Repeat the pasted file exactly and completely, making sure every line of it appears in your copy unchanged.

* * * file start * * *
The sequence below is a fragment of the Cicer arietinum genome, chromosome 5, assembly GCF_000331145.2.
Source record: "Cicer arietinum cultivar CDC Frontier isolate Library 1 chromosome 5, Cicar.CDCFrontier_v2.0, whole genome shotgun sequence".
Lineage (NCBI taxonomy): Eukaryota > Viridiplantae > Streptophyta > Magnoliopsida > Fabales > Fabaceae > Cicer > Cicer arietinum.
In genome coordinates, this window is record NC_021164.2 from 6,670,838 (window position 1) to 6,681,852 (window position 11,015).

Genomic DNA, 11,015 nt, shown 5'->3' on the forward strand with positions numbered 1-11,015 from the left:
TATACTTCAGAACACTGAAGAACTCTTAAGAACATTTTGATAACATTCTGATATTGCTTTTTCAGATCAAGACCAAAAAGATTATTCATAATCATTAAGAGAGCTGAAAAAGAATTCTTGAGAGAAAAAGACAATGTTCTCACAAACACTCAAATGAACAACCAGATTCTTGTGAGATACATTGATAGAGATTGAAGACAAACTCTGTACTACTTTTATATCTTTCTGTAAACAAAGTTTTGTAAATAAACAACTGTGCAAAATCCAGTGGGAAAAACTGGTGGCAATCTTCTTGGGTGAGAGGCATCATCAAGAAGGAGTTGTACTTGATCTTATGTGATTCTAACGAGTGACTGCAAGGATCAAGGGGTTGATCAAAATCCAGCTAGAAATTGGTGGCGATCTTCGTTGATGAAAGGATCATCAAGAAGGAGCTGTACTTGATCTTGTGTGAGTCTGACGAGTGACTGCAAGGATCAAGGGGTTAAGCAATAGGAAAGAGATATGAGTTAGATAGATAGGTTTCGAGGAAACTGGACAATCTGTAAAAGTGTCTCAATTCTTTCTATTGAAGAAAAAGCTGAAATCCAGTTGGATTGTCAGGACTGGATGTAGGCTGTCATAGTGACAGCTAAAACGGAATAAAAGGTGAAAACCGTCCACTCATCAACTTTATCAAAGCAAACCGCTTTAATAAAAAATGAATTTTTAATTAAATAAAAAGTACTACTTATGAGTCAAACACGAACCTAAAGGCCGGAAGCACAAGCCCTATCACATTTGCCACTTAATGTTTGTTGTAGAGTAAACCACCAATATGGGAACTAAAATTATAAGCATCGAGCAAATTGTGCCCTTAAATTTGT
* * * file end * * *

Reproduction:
The sequence below is a fragment of the Cicer arietinum genome, chromosome 5, assembly GCF_000331145.2.
Source record: "Cicer arietinum cultivar CDC Frontier isolate Library 1 chromosome 5, Cicar.CDCFrontier_v2.0, whole genome shotgun sequence".
Lineage (NCBI taxonomy): Eukaryota > Viridiplantae > Streptophyta > Magnoliopsida > Fabales > Fabaceae > Cicer > Cicer arietinum.
In genome coordinates, this window is record NC_021164.2 from 6,670,838 (window position 1) to 6,681,852 (window position 11,015).

Genomic DNA, 11,015 nt, shown 5'->3' on the forward strand with positions numbered 1-11,015 from the left:
TATACTTCAGAACACTGAAGAACTCTTAAGAACATTTTGATAACATTCTGATATTGCTTTTTCAGATCAAGACCAAAAAGATTATTCATAATCATTAAGAGAGCTGAAAAAGAATTCTTGAGAGAAAAAGACAATGTTCTCACAAACACTCAAATGAACAACCAGATTCTTGTGAGATACATTGATAGAGATTGAAGACAAACTCTGTACTACTTTTATATCTTTCTGTAAACAAAGTTTTGTAAATAAACAACTGTGCAAAATCCAGTGGGAAAAACTGGTGGCAATCTTCTTGGGTGAGAGGCATCATCAAGAAGGAGTTGTACTTGATCTTATGTGATTCTAACGAGTGACTGCAAGGATCAAGGGGTTGATCAAAATCCAGCTAGAAATTGGTGGCGATCTTCGTTGATGAAAGGATCATCAAGAAGGAGCTGTACTTGATCTTGTGTGAGTCTGACGAGTGACTGCAAGGATCAAGGGGTTAAGCAATAGGAAAGAGATATGAGTTAGATAGATAGGTTTCGAGGAAACTGGACAATCTGTAAAAGTGTCTCAATTCTTTCTATTGAAGAAAAAGCTGAAATCCAGTTGGATTGTCAGGACTGGATGTAGGCTGTCATAGTGACAGCTAAAACGGAATAAAAGGTGAAAACCGTCCACTCATCAACTTTATCAAAGCAAACCGCTTTAATAAAAAATGAATTTTTAATTAAATAAAAAGTACTACTTATGAGTCAAACACGAACCTAAAGGCCGGAAGCACAAGCCCTATCACATTTGCCACTTAATGTTTGTTGTAGAGTAAACCACCAATATGGGAACTAAAATTATAAGCATCGAGCAAATTGTGCCCTTAAATTTGT